# How to decide whether a language is decidable when not involving turing machines?

For instance, consider L = {k : the binary expansion of sqrt(2) contains k consecutive 1s}. Obviously Rice Theorem would not work. I also tried the method of how it is to PCP undecidable but still no luck. How to prove that this is undecidable?

• Why would this be undecidable? You can calculate the binary expansion – nir shahar Jun 5 at 20:55
• Your language is decidable. – Yuval Filmus Jun 5 at 21:29
• What do you mean by "the binary expansion of 2"? – D.W. Jun 5 at 21:34
• @gauchopig It might come as a surprise to you, but the language $L=\{k\in\mathbb N : \text{the binary expansion of }\sqrt 2\text{ contains }k\text{ consecutive } 1\text{s}\}$ is decidable, even if we have NO idea how to construct an algorithm that can determine whether the binary expansion of $\sqrt 2$ contains $k$ consecutive $1$s or not given arbitrary $k$. – John L. Jun 6 at 0:17
• Hint: one can decide this problem with a truly simple finite state automaton that does nothing resembling the calculation of the digits of $\sqrt{2}$. The problem has a major degeneracy that you can exploit. – Yonatan N Jun 6 at 0:33

It might come as a surprise to you, but the language $$L=\{k\in\mathbb N :\text{the binary expansion of} \sqrt2\text{ contains k consecutive 1s}\}$$ is decidable, even if we could not construct an algorithm that can demonstrate whether the binary expansion of $$\sqrt2$$ contains $$k$$ consecutive $$1$$s or not given arbitrary $$k$$.

As Yonatan N indicated, let us take a closer look at $$L$$. There are two disjoint cases.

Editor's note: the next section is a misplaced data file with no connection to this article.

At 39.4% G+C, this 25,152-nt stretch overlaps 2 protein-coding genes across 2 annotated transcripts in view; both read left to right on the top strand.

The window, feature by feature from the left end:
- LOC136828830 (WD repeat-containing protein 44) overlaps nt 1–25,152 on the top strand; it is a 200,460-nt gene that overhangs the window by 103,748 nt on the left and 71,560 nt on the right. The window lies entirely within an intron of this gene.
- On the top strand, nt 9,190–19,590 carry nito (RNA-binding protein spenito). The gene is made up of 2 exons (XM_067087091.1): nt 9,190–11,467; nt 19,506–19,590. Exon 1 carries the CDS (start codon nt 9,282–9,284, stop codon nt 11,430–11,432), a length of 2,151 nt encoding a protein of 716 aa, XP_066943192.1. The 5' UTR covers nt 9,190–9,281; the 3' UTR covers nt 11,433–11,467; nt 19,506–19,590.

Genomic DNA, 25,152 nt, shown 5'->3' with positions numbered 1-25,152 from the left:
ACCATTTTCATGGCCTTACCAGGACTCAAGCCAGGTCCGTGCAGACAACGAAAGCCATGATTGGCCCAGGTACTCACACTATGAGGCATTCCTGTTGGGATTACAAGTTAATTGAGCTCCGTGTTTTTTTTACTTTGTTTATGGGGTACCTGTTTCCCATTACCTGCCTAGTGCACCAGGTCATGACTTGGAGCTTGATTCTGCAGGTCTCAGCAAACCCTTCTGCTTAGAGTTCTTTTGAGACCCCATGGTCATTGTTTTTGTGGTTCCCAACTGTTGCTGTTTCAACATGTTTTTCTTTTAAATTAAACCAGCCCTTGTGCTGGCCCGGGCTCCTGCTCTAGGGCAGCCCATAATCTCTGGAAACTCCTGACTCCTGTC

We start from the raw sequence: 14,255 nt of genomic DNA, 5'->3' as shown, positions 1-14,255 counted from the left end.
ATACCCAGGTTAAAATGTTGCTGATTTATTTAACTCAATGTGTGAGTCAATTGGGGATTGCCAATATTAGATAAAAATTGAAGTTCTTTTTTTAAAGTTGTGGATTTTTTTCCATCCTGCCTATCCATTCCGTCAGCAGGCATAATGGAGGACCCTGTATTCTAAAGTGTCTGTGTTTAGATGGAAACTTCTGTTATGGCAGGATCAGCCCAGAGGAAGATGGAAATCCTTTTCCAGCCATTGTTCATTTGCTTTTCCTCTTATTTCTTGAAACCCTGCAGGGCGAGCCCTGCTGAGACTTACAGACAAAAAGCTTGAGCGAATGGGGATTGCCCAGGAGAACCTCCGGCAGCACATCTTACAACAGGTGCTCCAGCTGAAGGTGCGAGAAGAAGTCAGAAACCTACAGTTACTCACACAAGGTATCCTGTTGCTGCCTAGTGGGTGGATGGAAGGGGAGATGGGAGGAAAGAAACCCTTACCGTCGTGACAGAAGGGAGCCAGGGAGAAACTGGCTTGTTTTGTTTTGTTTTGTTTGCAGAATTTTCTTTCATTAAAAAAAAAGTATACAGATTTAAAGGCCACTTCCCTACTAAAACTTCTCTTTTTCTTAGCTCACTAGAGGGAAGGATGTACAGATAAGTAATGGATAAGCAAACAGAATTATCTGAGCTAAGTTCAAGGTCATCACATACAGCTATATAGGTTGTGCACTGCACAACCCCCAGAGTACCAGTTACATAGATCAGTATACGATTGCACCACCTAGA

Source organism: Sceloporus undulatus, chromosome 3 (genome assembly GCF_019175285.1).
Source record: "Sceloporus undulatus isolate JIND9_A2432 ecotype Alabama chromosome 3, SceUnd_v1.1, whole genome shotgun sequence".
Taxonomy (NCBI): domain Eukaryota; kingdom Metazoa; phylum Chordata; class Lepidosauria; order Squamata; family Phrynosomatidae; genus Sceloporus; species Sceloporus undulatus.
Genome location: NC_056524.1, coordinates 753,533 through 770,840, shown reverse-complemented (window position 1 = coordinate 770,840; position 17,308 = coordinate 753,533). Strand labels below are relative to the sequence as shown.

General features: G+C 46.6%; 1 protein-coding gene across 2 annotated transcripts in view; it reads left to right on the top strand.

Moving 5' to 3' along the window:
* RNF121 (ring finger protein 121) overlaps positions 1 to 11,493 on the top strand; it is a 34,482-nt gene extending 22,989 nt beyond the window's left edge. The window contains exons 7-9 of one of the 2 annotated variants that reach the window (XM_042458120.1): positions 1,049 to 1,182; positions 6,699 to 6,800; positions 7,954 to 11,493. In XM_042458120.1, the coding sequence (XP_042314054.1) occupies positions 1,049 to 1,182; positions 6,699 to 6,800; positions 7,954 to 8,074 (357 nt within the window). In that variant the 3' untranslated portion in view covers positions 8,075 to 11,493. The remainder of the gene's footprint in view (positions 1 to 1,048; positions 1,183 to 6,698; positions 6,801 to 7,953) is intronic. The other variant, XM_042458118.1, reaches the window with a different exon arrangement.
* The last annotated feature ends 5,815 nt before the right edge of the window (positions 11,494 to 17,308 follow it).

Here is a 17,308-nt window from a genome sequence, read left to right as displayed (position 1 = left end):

• $$L$$ is $$\mathbb N$$. Then $$L$$ is trivially decidable. For any given $$k$$, just return "Yes".
• $$L$$ is not $$\mathbb N$$. Then there are some numbers in $$\mathbb N$$ that is not in $$L$$. Let $$m$$ be the minimum of such number. Then $$L$$ must be $$\{1, 2, 3, \cdots, m-1\}$$. Why?

• Since $$m>2$$ is the minimum number that is not in $$L$$, $$m-1$$, which is a number smaller than $$m$$, must be in $$L$$. That is, $$\text{bin}(\sqrt 2)$$ contains $$m-1$$ consecutive $$1$$s. So it also contain $$k$$ consecutive $$1$$s for all $$k\le m-1$$.
• Since $$\text{bin}(\sqrt 2)$$ does not contains $$m$$ consecutive $$1$$s, it does not contain $$k$$ consecutive $$1$$s for any $$k\gt m$$. That is, $$k\not\in L$$.

Now we can construct an algorithm that decides $$L$$. For any given $$k$$, check whether $$k\lt m$$. If yes, return "Yes". Otherwise, return "No".

In either case, there exists an algorithm that decides $$L$$. Hence $$L$$ is decidable.

Most people, I believe, felt a bit disoriented the first time when this kind of proof/conclusion was encountered. Or at least myself.

The essential point is we do not have to identify/construct/bind to one algorithm that decides $$L$$. We do not have to understand fully what is $$L$$. All we need is there exists an algorithm that decides $$L$$, whatever $$L$$ turns out to be. This deviates from "the naive sense of decidability" that you might have even before you encountered the theory of computation/decidability/computability.

In particular, I do not know whether $$L$$ is $$\mathbb N$$ or not. Some people claimed to have proved that $$L=\mathbb N$$. I have not checked their proof, yet. Although it is certainly interesting to find whether $$L=\mathbb N$$, its result will not change the fact that $$L$$ is decidable.